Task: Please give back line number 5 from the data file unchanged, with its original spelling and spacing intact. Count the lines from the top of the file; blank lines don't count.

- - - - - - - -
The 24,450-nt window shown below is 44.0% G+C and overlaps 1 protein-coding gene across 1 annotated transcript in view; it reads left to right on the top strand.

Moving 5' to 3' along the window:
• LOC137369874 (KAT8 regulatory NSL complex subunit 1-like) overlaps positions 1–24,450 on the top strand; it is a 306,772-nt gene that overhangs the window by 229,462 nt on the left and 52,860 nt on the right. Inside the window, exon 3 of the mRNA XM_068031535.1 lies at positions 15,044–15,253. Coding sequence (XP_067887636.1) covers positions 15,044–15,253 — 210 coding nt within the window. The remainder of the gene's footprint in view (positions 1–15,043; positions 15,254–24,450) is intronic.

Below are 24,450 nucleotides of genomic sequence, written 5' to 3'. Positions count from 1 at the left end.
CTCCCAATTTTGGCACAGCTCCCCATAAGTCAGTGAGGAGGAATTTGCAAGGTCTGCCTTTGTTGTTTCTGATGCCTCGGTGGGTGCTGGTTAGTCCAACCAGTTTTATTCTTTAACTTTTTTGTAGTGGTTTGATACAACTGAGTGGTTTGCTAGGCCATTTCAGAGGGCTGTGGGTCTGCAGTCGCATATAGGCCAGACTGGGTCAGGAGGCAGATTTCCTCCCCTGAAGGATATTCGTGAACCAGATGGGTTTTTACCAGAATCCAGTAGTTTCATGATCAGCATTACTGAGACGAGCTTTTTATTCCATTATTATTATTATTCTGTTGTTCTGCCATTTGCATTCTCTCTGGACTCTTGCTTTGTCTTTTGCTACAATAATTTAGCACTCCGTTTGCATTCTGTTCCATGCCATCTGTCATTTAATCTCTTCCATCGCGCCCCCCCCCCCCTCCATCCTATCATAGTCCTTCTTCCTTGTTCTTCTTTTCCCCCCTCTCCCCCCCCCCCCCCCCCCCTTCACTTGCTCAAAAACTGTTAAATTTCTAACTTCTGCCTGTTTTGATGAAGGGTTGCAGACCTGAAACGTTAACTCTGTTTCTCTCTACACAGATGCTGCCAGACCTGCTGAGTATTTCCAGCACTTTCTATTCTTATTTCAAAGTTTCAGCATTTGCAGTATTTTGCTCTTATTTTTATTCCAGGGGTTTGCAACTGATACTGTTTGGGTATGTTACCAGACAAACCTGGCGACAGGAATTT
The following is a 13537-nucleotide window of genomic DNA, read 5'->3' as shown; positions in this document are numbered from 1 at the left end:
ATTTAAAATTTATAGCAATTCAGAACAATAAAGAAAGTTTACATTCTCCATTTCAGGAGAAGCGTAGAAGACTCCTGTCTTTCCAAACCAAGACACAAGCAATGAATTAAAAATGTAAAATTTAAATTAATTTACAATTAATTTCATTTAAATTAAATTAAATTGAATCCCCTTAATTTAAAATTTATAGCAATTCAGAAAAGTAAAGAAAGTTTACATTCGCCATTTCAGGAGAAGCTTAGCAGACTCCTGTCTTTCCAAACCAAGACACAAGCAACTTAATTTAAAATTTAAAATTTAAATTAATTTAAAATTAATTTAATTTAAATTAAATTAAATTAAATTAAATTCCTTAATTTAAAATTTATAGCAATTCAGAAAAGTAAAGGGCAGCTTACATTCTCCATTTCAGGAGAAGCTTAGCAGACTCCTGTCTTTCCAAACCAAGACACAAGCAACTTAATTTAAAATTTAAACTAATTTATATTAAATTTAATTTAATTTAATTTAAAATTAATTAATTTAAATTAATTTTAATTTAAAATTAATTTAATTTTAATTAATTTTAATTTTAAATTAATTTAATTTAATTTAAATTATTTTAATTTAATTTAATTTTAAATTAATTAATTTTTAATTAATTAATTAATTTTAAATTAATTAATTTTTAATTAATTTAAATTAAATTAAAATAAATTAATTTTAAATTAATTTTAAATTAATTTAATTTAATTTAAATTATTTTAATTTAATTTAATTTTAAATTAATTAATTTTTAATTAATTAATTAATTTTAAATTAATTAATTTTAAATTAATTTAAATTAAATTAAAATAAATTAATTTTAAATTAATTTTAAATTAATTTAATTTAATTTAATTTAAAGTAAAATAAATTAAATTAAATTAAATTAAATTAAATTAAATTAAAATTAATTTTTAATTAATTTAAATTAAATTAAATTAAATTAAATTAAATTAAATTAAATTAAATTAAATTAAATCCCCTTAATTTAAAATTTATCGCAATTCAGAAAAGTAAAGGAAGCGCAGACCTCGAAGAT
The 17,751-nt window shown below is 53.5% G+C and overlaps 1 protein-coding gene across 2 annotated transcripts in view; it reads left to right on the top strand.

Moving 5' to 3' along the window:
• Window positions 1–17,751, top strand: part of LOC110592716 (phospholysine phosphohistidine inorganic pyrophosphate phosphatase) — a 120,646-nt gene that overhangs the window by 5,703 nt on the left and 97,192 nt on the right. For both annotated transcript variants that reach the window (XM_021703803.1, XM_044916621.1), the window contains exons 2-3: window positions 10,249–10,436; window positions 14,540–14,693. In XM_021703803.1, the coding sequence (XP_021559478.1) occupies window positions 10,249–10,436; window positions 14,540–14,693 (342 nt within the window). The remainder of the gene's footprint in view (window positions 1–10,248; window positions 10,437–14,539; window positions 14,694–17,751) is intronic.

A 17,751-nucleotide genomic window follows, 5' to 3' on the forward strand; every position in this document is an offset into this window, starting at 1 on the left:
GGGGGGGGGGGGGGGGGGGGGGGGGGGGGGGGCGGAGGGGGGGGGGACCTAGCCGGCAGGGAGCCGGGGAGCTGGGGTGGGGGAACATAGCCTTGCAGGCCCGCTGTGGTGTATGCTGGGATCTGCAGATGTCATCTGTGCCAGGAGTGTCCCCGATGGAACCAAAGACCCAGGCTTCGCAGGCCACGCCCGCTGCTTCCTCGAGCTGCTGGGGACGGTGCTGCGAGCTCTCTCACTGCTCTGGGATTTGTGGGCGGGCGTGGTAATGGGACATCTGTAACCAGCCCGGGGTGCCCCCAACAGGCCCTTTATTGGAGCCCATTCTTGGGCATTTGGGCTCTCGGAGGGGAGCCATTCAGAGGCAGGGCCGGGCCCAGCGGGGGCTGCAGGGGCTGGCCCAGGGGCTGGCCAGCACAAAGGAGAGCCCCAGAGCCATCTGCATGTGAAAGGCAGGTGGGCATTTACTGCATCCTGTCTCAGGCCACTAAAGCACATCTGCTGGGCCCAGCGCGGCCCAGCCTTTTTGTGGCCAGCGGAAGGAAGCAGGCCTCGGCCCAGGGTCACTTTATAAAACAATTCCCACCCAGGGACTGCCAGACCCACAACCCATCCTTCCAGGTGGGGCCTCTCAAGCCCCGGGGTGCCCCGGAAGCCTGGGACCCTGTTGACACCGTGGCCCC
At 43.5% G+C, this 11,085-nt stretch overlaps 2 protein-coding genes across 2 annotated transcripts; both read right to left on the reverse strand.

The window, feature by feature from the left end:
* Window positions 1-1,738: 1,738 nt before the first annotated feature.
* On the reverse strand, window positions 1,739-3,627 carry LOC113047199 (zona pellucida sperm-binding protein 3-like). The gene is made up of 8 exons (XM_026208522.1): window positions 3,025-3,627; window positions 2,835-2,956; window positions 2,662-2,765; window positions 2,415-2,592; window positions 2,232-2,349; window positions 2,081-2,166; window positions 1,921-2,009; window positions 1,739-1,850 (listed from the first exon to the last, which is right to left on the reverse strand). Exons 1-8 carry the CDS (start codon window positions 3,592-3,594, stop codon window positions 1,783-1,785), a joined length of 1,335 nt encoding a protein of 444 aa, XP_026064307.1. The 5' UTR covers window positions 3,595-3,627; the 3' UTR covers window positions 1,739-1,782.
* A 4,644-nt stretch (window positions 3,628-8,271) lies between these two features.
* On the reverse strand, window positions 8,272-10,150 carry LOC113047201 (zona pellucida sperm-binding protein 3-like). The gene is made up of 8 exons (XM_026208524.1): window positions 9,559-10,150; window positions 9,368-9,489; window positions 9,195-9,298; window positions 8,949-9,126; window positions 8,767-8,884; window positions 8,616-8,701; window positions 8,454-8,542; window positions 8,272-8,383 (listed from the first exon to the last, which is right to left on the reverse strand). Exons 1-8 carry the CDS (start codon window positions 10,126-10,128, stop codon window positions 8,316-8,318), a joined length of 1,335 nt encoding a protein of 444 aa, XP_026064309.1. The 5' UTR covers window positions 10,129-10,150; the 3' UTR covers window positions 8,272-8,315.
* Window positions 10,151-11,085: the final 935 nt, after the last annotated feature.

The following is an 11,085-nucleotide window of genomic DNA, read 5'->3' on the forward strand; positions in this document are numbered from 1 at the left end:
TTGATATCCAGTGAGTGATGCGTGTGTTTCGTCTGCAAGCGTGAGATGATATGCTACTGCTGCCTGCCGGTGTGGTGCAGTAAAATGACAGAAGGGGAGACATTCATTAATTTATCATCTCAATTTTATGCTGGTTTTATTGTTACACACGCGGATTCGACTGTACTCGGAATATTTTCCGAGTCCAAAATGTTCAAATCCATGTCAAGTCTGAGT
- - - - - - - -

CTCCCAATTTTGGCACAGCTCCCCATAAGTCAGTGAGGAGGAATTTGCAAGGTCTGCCTTTGTTGTTTCTGATGCCTCGGTGGGTGCTGGTTAGTCCAACCAGTTTTATTCTTTAACTTTTTTGTAGTGGTTTGATACAACTGAGTGGTTTGCTAGGCCATTTCAGAGGGCTGTGGGTCTGCAGTCGCATATAGGCCAGACTGGGTCAGGAGGCAGATTTCCTCCCCTGAAGGATATTCGTGAACCAGATGGGTTTTTACCAGAATCCAGTAGTTTCATGATCAGCATTACTGAGACGAGCTTTTTATTCCATTATTATTATTATTCTGTTGTTCTGCCATTTGCATTCTCTCTGGACTCTTGCTTTGTCTTTTGCTACAATAATTTAGCACTCCGTTTGCATTCTGTTCCATGCCATCTGTCATTTAATCTCTTCCATCGCGCCCCCCCCCCCCTCCATCCTATCATAGTCCTTCTTCCTTGTTCTTCTTTTCCCCCCTCTCCCCCCCCCCCCCCCCCCCTTCACTTGCTCAAAAACTGTTAAATTTCTAACTTCTGCCTGTTTTGATGAAGGGTTGCAGACCTGAAACGTTAACTCTGTTTCTCTCTACACAGATGCTGCCAGACCTGCTGAGTATTTCCAGCACTTTCTATTCTTATTTCAAAGTTTCAGCATTTGCAGTATTTTGCTCTTATTTTTATTCCAGGGGTTTGCAACTGATACTGTTTGGGTATGTTACCAGACAAACCTGGCGACAGGAATTT